Dr. Bernard Fabre-Teste, a World Health Organization adviser, said the lack of low-cost AIDS drugs was “a key problem” for many developing countries and that countries facing severe HIV and AIDS epidemics should consider using domestic or international trade rules to circumvent patent laws on anti-retroviral drug therapies. Basically, he is referring to a World Trade Organization agreement reached in 2003 that allows countries facing a public health emergency to issue “compulsory licenses” to manufacture generic versions of patented drugs. It also allows those countries to export generic drugs to other countries that have no domestic pharmaceuticals industry.

Although no country has yet to use the WTO provision, earlier this year the Brazilian government threatened to use the WTO provision to break the patent on the AIDS drug Kaletra unless Abbott Laboratories significantly reduced the price of the medication. Kaletra, also known as Lopinavir/Ritonavir, is a protease inhibitor and is expected to bring in $1 billion in sales this year.

In July, Brazil’s health ministry and Abbott said they had reached an agreement for Abbott to keep the government’s annual expenses on Kaletra at current levels for the next six years and that Brazil would not break Abbott’s patent to produce a generic equivalent of the drug. However, less than a week after the agreement was announced, incoming Brazilian Health Minister Jose Saraiva Felipe dismissed the agreement and said the country would continue to negotiate for a lower price and now Abbott says it submitted a revised pricing proposal last week. Officials from Argentina, Brazil and nine other Latin American countries earlier this month reached an agreement with 26 pharmaceutical companies to secure discounts of as much as 66% on antiretroviral drugs. The other countries participating in the agreement include Chile, Bolivia, Ecuador, Peru, Venezuela, Colombia, Mexico, Paraguay and Uruguay. Abbott, GlaxoSmithKline, Merck, Bristol-Myers Squibb, Roche and Bayer were among the companies involved in the agreement, and discounts range from 15% to 66%, depending on the medicine.

Abbott feels that Brazil, with the world’s ninth-largest economy, can afford the “fair price” Abbott is demanding. And it argues that without strong profits from Kaletra and other successful drugs, Abbott would be unable to fund the research that produces such breakthroughs. But Brazilian says Kaletra itself eats up a third of the country’s AIDS spending. Anti-HIV medicines account for a quarter of the Health Ministry’s budget.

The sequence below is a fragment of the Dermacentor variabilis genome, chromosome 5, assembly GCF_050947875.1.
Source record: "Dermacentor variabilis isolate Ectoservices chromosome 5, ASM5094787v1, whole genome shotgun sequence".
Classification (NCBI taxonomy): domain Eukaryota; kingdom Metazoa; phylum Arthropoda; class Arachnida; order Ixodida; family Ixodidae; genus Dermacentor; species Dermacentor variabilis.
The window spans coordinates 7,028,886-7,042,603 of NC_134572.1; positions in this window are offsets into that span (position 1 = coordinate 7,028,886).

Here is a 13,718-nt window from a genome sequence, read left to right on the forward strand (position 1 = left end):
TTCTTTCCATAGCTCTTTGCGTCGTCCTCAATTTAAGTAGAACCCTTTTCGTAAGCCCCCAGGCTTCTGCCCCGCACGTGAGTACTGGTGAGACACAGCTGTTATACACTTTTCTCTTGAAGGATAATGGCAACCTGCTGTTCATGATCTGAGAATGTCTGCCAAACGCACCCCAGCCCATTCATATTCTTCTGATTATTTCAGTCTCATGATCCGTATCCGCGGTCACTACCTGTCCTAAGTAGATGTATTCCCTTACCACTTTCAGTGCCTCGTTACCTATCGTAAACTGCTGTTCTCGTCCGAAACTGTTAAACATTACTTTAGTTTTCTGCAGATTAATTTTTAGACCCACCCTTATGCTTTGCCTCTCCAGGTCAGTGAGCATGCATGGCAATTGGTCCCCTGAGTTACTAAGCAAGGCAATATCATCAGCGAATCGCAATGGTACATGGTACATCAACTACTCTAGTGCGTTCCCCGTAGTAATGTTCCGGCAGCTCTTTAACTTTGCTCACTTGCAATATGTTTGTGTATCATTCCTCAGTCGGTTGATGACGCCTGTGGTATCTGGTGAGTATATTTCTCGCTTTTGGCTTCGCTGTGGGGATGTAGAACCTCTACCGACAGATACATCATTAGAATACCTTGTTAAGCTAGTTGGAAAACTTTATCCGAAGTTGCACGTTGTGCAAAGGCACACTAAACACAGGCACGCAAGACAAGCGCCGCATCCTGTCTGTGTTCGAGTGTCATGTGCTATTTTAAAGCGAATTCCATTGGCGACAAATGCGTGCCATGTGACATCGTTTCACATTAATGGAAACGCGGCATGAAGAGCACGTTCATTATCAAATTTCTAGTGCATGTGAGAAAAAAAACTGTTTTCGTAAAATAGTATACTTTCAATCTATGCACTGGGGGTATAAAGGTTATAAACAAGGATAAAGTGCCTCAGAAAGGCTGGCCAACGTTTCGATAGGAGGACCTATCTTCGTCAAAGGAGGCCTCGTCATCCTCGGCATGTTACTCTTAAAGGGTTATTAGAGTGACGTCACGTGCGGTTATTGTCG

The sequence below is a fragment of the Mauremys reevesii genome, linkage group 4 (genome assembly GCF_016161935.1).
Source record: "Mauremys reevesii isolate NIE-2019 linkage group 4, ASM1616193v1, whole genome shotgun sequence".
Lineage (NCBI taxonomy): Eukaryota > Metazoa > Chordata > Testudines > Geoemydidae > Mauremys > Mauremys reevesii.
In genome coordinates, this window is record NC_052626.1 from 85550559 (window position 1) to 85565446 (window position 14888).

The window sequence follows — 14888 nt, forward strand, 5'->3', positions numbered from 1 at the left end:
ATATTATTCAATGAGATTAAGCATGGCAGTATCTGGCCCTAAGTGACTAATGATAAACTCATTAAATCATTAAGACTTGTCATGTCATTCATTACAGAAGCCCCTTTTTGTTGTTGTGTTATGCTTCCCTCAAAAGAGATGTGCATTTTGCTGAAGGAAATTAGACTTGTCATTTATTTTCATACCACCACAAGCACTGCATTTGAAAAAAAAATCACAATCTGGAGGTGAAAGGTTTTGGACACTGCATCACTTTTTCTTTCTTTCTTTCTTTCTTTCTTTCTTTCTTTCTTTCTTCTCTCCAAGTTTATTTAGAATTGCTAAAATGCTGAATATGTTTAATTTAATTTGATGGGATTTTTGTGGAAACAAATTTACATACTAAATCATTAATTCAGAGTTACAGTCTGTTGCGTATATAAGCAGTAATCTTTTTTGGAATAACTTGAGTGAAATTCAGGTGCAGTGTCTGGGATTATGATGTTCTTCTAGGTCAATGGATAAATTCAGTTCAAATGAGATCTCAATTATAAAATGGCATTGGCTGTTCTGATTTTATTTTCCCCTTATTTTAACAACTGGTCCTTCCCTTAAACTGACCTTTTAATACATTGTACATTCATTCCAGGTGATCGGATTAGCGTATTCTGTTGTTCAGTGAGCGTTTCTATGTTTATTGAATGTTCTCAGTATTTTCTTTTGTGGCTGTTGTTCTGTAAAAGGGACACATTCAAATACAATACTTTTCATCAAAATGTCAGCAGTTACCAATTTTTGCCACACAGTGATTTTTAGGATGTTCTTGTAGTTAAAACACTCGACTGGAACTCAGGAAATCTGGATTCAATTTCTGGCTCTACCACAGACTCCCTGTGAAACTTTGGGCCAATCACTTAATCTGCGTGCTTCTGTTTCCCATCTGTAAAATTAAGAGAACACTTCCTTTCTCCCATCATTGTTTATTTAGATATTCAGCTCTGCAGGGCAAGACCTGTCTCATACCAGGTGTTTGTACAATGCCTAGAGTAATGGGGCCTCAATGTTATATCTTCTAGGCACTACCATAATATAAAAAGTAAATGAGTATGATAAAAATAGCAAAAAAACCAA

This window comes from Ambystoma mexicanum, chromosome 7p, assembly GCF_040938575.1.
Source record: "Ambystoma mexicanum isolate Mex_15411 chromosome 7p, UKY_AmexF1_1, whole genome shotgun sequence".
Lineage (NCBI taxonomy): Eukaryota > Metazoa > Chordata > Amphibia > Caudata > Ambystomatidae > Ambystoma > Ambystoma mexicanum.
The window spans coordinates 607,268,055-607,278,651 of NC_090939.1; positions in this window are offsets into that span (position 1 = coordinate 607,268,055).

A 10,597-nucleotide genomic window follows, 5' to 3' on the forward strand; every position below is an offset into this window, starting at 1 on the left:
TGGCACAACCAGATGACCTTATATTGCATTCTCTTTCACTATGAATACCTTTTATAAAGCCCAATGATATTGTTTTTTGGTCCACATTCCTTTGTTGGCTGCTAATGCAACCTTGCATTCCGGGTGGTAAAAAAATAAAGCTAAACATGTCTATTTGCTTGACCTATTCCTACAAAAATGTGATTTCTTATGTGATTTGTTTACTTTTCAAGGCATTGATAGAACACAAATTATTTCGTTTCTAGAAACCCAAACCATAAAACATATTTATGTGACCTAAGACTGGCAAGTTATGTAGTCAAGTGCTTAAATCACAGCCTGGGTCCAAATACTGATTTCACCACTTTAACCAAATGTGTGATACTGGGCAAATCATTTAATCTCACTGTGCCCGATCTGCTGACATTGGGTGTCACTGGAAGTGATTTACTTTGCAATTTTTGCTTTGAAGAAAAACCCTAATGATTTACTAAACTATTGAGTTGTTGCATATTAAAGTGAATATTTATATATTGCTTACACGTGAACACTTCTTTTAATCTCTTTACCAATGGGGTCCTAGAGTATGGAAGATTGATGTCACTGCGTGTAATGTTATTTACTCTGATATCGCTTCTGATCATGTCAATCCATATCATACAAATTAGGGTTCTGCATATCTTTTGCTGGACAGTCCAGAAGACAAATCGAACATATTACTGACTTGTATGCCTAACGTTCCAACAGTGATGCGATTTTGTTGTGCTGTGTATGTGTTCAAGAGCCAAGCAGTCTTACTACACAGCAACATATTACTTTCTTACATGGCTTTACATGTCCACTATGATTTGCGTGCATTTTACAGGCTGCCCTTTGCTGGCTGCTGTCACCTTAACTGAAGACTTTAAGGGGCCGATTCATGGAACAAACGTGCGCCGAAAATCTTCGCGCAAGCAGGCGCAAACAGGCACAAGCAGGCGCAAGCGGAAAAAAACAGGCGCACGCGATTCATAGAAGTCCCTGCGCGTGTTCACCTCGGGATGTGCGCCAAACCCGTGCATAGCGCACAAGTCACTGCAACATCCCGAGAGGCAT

Fabre-Teste also said governments should consider taking unilateral steps to allow generic AIDS drugs to be imported from countries that produce them. In 2004, the Malaysian government enacted a law allowing it to import generic versions of AIDS drugs for “noncommercial” or non-profit distribution. Since then, the price of delivering AIDS drugs has dropped by 90 percent and the number of patients receiving treatment increased from 1,500 in 2003 to 3,000 in 2004.

Also, Saraiva Felipe has signed a memorandum of understanding with the Clinton Foundation that will allow the country to obtain generic antiretroviral drugs at lower prices. Under the agreement, the foundation will provide technical support to help the Brazilian government obtain the raw materials necessary to produce generic antiretrovirals. The agreement also will help Brazil purchase diagnostic tests and monitor the spread of HIV.

Finally, Argentina and Brazil have pledged to join forces in producing generic AIDS drugs to cut costs and expand care for people infected with HIV. The nations will begin by sharing information and technology and by bringing experts together. Left unsaid is whether the two countries plan to break international patents.

As we’ve discussed before, nothing in life is free. Drug companies won’t develop drugs unless they can charge for the drugs. This isn’t about a greedy drug company withholding life-saving drugs from the public. They’re available. This is a case of greedy governments not wanting to pay the cost of healthcare for their own citizens. And who wouldn’t want to pay less for any item? I’d like a big discount on every patented item I purchase.

I’m all for furthering discussions on how to share the burden of medical care costs but saying that the burden should fall solely on the patent holder is short-sighted and unfair. Perhaps countries with greater wealth should share more of the burden but breaking patents is not the route to go on this. Let’s get this discussion on the right track.

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